If your tenant is related to you, however, special rules and limitations may apply. (For these purposes “related” means spouse, child or grandchild, parent or grandparent, and siblings.) Here’s the tax picture:
If you rent a home to a relative who (1) uses it as his or her principal residence (that is, not just as a second or vacation home) for the year, and (2) it’s rented at a fair rental (not at a discount), then no limitations apply. You can deduct all the normal rental expenses, even if they result in a rental loss for the year. (If you have a loss, however, it is a “passive” loss, which may be subject to a different set of limitations. Please let me know if you’d like additional information on this topic.)
The problem arises if you set the rent below the fair rental value, that is, if you allow your relative a bargain rent. If this is the case, the use of the home by your relative will be treated as use of the home by yourself. The results will be a tax disaster.
Since this now becomes a rental property which you are treated as using personally, you would have to allocate the expenses between the personal and rental portions of the year. Even more seriously, however, since all of the rental days (at a bargain rate to a relative) are treated as personal days, the rental portion is zero. Thus, you would have to report all of the rent you receive in income, but none of your expenses for the home would be deductible. (Actually, you would still be able to deduct the mortgage interest, assuming it otherwise qualifies as deductible, and property taxes. These items are deductible even for nonrental homes.)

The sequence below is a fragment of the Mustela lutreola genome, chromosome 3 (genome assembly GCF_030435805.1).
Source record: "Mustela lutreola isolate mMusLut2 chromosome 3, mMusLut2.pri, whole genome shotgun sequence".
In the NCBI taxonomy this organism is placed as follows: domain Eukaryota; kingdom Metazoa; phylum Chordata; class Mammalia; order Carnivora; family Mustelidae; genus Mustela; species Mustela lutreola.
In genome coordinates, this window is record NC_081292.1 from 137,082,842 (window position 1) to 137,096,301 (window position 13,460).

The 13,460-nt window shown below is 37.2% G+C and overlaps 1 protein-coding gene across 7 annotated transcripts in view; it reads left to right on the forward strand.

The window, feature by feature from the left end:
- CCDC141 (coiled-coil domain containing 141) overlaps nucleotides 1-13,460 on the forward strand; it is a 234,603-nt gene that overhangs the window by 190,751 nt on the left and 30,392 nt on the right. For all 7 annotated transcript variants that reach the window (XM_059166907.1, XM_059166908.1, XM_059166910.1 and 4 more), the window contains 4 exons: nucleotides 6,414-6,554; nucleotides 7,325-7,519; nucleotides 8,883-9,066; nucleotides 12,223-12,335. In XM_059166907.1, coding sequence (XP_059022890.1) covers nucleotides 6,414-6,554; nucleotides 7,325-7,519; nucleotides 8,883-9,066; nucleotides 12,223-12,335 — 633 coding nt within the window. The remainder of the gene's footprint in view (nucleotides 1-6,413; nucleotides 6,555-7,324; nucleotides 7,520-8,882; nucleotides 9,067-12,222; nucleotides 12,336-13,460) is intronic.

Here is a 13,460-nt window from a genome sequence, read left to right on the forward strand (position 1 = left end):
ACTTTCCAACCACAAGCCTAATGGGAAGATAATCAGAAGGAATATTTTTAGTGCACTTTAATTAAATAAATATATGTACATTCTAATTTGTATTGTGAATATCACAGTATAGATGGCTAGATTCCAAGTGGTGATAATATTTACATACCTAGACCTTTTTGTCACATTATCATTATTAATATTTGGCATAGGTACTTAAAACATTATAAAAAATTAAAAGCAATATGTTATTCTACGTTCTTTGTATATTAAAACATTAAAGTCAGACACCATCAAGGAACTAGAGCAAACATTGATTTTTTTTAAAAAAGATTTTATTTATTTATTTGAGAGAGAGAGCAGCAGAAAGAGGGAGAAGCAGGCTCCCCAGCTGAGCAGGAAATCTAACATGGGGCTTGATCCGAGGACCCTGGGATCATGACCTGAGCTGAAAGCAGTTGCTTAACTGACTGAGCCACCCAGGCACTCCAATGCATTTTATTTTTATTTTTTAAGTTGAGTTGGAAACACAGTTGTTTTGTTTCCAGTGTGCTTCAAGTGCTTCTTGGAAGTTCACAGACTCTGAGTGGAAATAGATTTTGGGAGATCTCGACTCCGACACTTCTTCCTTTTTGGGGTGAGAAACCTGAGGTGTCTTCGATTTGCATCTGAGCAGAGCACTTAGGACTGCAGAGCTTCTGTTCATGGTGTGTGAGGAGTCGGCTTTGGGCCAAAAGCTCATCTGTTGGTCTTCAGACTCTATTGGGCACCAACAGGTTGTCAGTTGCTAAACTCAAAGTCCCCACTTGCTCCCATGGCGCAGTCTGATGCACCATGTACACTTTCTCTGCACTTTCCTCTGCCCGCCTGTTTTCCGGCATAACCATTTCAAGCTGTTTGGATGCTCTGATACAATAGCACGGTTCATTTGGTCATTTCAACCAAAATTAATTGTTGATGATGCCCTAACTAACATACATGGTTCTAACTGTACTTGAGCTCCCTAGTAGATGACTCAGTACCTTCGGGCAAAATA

Given the above, it is important to set the rent at a fair rate. Factors to look at include comparable rentals in the area and whether “side” gifts were made by you to your relative which could be reasonably interpreted to be the bargain element.
If you would like to discuss any of these matters in more detail, please call.